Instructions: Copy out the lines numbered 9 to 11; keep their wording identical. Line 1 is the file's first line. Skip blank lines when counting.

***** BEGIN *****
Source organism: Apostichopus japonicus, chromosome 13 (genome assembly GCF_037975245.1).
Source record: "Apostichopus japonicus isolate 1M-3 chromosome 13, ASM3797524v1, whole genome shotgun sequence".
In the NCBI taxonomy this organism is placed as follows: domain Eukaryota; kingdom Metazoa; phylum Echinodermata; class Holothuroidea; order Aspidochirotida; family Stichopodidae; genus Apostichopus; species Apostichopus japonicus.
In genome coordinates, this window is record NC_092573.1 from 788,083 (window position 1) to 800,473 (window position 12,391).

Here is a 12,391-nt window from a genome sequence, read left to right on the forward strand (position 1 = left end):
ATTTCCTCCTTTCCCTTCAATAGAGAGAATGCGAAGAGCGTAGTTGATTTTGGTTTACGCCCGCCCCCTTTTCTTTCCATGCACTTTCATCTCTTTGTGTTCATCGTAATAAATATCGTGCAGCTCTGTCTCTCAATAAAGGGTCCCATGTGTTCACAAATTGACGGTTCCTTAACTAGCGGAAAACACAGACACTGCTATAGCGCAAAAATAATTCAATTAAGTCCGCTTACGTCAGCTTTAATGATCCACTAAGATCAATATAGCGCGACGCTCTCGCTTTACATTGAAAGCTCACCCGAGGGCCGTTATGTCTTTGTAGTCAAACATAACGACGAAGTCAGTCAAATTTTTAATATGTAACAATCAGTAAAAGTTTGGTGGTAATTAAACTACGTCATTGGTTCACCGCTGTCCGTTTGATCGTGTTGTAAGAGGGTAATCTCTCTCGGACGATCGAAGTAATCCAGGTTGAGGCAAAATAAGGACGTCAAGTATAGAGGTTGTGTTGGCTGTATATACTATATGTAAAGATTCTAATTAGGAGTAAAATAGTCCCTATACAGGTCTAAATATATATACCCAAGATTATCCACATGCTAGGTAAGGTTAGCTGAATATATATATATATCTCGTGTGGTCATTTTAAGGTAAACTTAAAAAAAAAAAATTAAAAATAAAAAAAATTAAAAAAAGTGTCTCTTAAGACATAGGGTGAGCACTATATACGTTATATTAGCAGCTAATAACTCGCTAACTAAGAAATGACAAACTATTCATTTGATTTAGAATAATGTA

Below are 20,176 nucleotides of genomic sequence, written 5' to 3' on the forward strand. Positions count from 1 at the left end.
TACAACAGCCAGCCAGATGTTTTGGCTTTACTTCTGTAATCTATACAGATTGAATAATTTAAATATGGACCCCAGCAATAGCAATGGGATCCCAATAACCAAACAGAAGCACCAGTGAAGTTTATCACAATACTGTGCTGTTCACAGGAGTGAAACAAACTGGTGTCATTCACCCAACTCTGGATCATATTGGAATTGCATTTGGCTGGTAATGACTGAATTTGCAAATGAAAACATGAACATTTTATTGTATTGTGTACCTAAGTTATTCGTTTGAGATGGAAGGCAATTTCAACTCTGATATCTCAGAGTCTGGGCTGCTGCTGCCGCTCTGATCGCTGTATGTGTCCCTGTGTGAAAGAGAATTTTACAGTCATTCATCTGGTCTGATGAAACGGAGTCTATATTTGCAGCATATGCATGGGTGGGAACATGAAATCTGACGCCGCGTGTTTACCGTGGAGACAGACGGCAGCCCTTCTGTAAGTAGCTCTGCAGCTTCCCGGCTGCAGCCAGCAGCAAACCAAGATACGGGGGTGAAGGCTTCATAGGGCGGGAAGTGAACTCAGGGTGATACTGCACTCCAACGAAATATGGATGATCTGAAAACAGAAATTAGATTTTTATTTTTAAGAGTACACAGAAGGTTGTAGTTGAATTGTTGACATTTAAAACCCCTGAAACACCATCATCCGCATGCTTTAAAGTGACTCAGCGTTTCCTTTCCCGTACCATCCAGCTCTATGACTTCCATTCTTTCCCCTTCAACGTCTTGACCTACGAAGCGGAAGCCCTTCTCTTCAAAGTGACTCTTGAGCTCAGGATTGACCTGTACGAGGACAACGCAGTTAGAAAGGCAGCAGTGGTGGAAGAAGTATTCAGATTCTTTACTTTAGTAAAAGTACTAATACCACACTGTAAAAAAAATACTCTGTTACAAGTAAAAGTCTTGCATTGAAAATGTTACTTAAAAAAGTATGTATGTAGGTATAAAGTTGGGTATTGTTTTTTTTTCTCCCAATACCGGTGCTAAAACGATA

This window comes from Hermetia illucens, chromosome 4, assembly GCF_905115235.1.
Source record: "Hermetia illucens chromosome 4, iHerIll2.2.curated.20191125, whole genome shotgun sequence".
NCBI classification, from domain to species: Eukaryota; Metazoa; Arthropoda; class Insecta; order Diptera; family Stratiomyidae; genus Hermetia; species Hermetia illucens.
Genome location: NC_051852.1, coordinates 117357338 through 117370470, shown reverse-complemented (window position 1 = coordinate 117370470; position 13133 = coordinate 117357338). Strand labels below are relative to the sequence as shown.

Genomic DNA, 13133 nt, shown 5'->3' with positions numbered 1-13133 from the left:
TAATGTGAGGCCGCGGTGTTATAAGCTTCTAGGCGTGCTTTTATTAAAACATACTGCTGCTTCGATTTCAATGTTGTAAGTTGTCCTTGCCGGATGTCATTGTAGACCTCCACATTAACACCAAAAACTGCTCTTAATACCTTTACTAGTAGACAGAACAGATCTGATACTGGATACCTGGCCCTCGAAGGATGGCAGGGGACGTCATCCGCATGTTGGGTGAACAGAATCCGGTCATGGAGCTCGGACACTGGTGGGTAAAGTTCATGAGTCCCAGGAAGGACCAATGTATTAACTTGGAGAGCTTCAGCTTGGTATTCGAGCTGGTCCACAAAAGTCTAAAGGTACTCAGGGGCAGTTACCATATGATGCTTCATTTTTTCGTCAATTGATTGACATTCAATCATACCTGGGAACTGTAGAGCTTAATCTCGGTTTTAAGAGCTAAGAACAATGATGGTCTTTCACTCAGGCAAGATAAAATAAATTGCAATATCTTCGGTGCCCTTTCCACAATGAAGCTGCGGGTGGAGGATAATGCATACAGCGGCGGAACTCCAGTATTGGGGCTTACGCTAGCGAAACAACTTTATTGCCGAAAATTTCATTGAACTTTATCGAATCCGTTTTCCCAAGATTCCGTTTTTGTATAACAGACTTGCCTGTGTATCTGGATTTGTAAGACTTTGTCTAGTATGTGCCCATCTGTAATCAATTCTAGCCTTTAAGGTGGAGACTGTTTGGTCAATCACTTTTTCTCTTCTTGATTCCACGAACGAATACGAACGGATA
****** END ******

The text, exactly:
This window comes from Hermetia illucens, chromosome 4, assembly GCF_905115235.1.
Source record: "Hermetia illucens chromosome 4, iHerIll2.2.curated.20191125, whole genome shotgun sequence".
NCBI classification, from domain to species: Eukaryota; Metazoa; Arthropoda; class Insecta; order Diptera; family Stratiomyidae; genus Hermetia; species Hermetia illucens.